In the nineteenth and early twentieth centuries the Pier District – the area around Dover’s Western Docks – was aptly described by Pierite and former headmistress of Dover Girls’ Grammar School, Lillian Kay (1914-2013), as ‘a rabbit warren of houses, alleyways and rows or pubs.’
Originating in the 15th century, the Pier District evolved on reclaimed land. Towards the end of the 19th century the Dover Harbour Board (DHB) along with Dover Corporation and the two railway companies that served Dover, decided make the harbour, then on the Western side of the bay, more accessible. The two railway companies were the South Eastern Railway Company, which operated the line through Shakespeare Tunnel to the then Town Station in the Pier District, and the London, Chatham and Dover Railway Company, the owner of Harbour Station also in the Pier District.
In 1891, an Act of Parliament was obtained for the construction of the Dover Commercial Harbour then, in 1895, this was upgraded to the Admiralty Harbour. It was quickly recognised that on completion the new harbour would turn Dover into a major port. On 1 January 1899, the two railway companies joined forces and operated under a single Management Committee. In the meantime they were in discussion with both the council – which was under the leadership of thirteen times Mayor, Sir William Crundall and DHB, which Crundall was a member becoming, Chairman in 1906 to 1934.
It was agreed by all to demolish part of the Pier District in order to create railway sidings, loco sheds and an approach road from the town. To help the justify demolishing such a populous area, the council set up the Pier Dwellings Committee. The Committee justified the demolition by saying that the area was slums and recommended paying £37,000 to purchase of the houses from the Harbour Board. Further, as the proposed new road would cross a series of railway tracks the council, in October 1900, decided to build a viaduct. The cost of this was estimated at £106,000 but the railway companies did agree to pay part.
The council submitted a Bill to Parliament that included a Spur from the proposed Viaduct to Archcliffe Road and the widening of Limekiln Street, Bulwark Street and Beach Street. This, they estimated, would mean the demolition of 400 homes. The result was the Dover Corporation Act of 1901 and the general populace of Dover were sold the idea through the local press. The media extolled the virtues of the project by labelling it the ‘Pier improvement scheme.’ Although the potentially displaced Pierites made their anger felt, the council, local press and general populace felt that there was plenty of cheap accommodation in Dover and they could move.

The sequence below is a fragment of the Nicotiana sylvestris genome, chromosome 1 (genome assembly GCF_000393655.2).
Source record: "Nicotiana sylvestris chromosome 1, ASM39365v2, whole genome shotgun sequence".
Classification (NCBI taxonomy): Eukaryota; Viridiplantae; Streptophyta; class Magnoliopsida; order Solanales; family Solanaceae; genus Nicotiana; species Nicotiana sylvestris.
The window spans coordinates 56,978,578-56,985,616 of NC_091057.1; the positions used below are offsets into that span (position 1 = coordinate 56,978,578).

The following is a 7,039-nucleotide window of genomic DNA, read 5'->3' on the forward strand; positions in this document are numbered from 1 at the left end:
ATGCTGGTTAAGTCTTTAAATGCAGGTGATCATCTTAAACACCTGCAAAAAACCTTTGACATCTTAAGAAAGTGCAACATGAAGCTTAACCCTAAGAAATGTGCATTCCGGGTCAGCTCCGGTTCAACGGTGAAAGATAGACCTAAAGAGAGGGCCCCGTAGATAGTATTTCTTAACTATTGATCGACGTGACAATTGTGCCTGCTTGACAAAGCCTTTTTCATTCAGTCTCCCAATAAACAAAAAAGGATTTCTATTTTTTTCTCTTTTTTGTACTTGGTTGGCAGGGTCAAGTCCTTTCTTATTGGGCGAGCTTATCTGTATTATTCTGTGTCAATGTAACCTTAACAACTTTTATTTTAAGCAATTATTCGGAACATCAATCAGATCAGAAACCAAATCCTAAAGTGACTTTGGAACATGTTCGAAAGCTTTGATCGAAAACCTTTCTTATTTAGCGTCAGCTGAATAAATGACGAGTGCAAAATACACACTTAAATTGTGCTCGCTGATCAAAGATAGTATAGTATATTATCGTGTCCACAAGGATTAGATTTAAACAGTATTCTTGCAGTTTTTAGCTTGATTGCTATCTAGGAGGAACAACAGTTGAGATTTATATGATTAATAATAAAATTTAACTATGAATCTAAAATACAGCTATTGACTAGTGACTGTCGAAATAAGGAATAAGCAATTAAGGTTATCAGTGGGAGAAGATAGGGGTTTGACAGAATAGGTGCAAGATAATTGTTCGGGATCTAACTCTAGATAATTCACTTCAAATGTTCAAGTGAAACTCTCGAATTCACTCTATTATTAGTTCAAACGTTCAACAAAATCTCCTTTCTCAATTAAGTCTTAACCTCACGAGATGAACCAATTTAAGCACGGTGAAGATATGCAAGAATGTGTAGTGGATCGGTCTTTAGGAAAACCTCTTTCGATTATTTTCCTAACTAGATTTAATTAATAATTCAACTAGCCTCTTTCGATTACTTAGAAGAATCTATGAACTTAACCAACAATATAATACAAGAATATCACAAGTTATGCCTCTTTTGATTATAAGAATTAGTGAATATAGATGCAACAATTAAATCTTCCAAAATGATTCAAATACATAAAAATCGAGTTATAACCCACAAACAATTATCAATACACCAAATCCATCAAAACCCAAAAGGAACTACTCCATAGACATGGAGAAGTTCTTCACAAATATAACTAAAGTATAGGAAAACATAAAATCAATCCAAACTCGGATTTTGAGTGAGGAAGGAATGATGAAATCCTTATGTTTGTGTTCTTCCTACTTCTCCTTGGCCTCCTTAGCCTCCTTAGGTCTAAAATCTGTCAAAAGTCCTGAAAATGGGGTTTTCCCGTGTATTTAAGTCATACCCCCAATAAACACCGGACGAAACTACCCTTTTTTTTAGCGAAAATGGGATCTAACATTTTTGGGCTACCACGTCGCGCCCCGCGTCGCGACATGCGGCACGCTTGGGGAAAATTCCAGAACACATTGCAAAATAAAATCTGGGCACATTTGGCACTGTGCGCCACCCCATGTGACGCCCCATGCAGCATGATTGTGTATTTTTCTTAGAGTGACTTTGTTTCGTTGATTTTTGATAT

However, what was a cause of concern was the cost of the scheme to local ratepayers. To 30 November 1903, it had cost some £6,000 and that was just the beginning – the Viaduct itself was yet to be built. It was this that put the scheme on back burner and the powers of the Act ran out of time. Two years later the Corporation promoted another Bill through Parliament for the extension of the time for the erection of the Viaduct. Included in the Bill was a scheme to improve the drainage on Maison Dieu Road and Folkestone Road.
The Admiral of the Fleet, George, the Prince of Wales, opened the new Admiralty Harbour on 15 October 1909. This galvanised the council and railway companies into pursing what was, by then, called the Viaduct Scheme. By this time it was recognised that housing for the potentially displaced Pierites may be a problem, so it was agreed to build 24 ‘workmen’s dwellings’ on Beach Street, close to the Town Station.
Application was again made to Parliament, but the token number of new dwellings was not acceptable to the Local Government Board (a Government Ministry). Nonetheless, as dwellings became vacant roofs were removed. To add weight to this, the Dover Medical Officer of Health produced a report showing that all the proposed houses for demolition were unfit for occupation.
The Pierites made their displeasure felt, in 1911, through the ballot box. They chose Independent Richard Barwick, founder of the building firm that had been involved in the Admiralty Pier construction, to pursue their demand for homes. At a public meeting on 16 January 1912, the Viaduct plans were rejected by the large majority of the townsfolk.
The council responded by balloting all ratepayers and won 2,387 to 1,706 but only half of those eligible voted. Nonetheless, the Corporation successfully promoted the new Act through Parliament, which enabled them to demolish a large swathe of the Pier District. The Act included the Viaduct proposal – a route to the Town and Harbour stations that were free of railway crossings. The total cost was estimated at £82,087, of which £40,000 was to be borne by the railway companies. They, as part of the deal, would gain a large stretch of land for sidings following the demolition of 311 homes and for each and every household in Dover 1½d would be added to the rates.
However, as the Bill was going through the due process, the Local Government Board included a condition that all Pier people displaced over the previous 15 years should be re-housed. Consequently, the original intention was modified and it was agreed that the council would build 90 houses to replace 311 to be demolished. Other problems included access to Harbour Station and Archcliffe Fort but modifications to the design dealt with both.